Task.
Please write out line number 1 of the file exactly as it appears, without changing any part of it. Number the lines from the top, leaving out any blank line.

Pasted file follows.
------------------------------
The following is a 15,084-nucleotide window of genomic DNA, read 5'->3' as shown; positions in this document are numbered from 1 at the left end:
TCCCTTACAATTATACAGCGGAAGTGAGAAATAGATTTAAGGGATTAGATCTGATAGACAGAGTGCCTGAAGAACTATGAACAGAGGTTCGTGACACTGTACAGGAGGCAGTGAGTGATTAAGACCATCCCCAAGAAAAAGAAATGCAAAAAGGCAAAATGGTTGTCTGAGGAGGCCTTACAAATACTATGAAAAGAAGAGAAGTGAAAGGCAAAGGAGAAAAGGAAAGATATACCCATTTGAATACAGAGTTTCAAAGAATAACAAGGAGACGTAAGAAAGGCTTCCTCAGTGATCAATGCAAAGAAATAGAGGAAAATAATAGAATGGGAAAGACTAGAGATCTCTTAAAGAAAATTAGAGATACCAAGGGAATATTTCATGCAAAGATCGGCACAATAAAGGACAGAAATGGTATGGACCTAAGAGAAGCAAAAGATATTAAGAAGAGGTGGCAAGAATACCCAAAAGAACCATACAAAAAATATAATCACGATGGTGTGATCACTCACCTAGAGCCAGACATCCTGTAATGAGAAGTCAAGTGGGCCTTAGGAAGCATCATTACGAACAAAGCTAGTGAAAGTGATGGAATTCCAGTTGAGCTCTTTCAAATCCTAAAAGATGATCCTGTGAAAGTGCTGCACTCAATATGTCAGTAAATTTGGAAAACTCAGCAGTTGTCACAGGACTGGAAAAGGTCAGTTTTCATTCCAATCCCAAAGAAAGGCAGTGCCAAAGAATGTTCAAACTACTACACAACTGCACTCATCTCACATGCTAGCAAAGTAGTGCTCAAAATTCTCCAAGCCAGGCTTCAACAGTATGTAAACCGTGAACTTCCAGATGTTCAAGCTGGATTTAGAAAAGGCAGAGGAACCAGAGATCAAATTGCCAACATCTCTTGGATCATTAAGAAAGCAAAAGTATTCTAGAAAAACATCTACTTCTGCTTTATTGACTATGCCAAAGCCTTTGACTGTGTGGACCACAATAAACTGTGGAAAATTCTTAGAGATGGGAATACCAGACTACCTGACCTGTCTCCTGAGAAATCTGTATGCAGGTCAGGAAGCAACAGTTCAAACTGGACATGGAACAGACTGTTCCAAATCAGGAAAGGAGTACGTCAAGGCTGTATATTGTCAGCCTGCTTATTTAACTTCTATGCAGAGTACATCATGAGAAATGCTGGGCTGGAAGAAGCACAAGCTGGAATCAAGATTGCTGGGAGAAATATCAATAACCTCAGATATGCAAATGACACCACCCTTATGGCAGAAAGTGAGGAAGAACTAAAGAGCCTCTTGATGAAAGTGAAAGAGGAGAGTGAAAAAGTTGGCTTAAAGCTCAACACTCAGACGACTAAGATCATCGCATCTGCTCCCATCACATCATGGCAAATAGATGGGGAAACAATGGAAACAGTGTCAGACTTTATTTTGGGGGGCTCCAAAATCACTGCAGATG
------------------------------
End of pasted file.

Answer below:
The following is a 15,084-nucleotide window of genomic DNA, read 5'->3' as shown; positions in this document are numbered from 1 at the left end: